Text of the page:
Cell Cycle Regulation. We are working to understand how yeast regulate the cell cycle in response to external signals. Cell cycle regulation is an important process in that improper cell cycle regulation can lead to cancer. It is also an important in biology because organized regulation of proliferative growth is a fundamental requirement for an organism, and absolutely required for the proper development of muticellular structures. More specifically, we are studying the connections between external signals and the conserved cyclin/cyclin dependent kinase (CDK) pathway that is thought to regulate progress from the G1 phase of the cell cycle into S phase. Yeast have proteins that are homologs to the products of the human p21ras oncogenes that are associated with many cancers. In yeast, the mitogen signal that regulates Ras is glucose. We are interested in how signals that control proliferation in yeast are coupled through Ras activity to the machinery of the cell cycle. Recently, we have identified Cln3, a G1 cyclin, as a major target for the Ras/cAMP pathway in yeast. We are also studying the transcriptional regulation of a number of yeast cell cycle genes to better understand how signals that produce proliferation in yeast control movement from G1 to S phase.
Developmental Toxicology. We are interested in studying the molecular mechanisms by which TCDD (dioxin) disrupts the normal developmental programing of fish. TCDD is a widespread environmental toxicant that accumulates in the food chain. TCDD activates a transcription factor, the arylhydrocarbon receptor (AhR) that in turn alters the pattern of gene expression. While it is assumed that alterations in gene expression lead to the toxic effects, it is not known what genes are critical in this response. Early life stage fish are more sensitive to TCDD than any other known organism. Because of their well known utility in genetic and developmental studies, we have established the zebrafish as a model system for studying this toxicity. In an attempt to identify genes that play a role in TCDD toxicity, we have initiated a selection for zebrafish mutants that are resistant to TCDD lethality.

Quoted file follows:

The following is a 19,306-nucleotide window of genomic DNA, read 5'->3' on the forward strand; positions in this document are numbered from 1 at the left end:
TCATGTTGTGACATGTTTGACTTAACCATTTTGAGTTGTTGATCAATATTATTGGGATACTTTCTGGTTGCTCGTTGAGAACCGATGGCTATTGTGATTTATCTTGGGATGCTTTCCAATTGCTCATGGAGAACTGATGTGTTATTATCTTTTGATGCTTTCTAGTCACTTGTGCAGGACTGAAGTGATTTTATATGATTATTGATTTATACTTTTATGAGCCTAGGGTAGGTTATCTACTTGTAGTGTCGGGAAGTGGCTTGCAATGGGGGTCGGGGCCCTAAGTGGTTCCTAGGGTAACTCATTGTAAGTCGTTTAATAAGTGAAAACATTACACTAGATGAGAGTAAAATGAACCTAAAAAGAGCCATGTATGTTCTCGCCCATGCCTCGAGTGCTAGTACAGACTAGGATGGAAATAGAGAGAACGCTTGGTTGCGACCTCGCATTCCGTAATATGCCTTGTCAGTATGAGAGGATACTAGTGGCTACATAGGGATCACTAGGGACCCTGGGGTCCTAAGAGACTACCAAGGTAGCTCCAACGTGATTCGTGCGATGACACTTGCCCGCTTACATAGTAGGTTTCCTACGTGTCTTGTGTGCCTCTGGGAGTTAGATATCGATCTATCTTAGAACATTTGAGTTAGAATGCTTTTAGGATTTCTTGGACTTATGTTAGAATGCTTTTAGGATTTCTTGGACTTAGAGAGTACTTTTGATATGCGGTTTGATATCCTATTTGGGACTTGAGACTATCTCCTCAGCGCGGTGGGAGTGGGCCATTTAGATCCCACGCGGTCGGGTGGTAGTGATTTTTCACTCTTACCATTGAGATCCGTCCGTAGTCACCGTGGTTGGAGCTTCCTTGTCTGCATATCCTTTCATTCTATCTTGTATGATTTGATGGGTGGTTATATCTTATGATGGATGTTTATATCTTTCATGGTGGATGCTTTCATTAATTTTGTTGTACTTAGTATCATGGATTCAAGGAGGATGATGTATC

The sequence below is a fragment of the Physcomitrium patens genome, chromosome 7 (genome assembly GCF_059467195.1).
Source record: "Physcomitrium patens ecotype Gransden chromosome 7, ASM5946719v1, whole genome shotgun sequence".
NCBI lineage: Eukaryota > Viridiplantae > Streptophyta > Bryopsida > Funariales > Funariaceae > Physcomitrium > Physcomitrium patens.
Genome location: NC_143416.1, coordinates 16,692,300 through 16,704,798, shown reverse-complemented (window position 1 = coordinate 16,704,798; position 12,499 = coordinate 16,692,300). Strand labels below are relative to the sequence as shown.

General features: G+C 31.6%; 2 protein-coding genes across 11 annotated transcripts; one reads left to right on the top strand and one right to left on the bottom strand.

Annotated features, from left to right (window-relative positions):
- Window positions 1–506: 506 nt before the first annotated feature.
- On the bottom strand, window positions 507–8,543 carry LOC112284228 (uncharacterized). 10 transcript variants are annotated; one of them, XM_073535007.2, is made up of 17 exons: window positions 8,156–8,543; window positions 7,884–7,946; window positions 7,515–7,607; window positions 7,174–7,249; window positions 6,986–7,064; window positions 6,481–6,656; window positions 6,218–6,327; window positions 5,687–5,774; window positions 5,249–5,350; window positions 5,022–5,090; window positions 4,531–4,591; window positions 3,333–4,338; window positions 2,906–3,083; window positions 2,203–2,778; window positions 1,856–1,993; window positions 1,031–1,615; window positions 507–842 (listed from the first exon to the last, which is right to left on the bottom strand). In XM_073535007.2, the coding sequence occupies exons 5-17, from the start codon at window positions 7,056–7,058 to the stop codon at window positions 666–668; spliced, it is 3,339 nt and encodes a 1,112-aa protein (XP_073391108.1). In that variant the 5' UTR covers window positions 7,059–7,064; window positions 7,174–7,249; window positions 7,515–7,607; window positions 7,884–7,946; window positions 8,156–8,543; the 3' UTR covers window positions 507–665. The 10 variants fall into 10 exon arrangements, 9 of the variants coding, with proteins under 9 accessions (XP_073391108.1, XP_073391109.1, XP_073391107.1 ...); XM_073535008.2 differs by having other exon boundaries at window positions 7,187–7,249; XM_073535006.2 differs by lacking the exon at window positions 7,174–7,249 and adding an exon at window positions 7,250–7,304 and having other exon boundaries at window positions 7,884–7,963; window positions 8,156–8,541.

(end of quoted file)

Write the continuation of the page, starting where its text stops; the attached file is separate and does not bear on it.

Background: Warren received B.A. degrees in Zoology and Chemistry (1977), and a Ph.D. degree (1983) in Pharmacology from the University of Washington. He did postdoctoral work in the Department of Microbiology and Immunology at the University of California-Berkeley, and in the Department of Pharmacology at the University of California-San Francisco before joining the U.W. School of Pharmacy faculty in 1988. He holds faculty appointments in Biomolecular Chemistry, Molecular & Cellular Pharmacology, and Environmental Toxicology. He is also a Leukemia Society Fellow. His research interests center around signal transduction across biological membranes.
Professional Interests: Signal transduction across biological membranes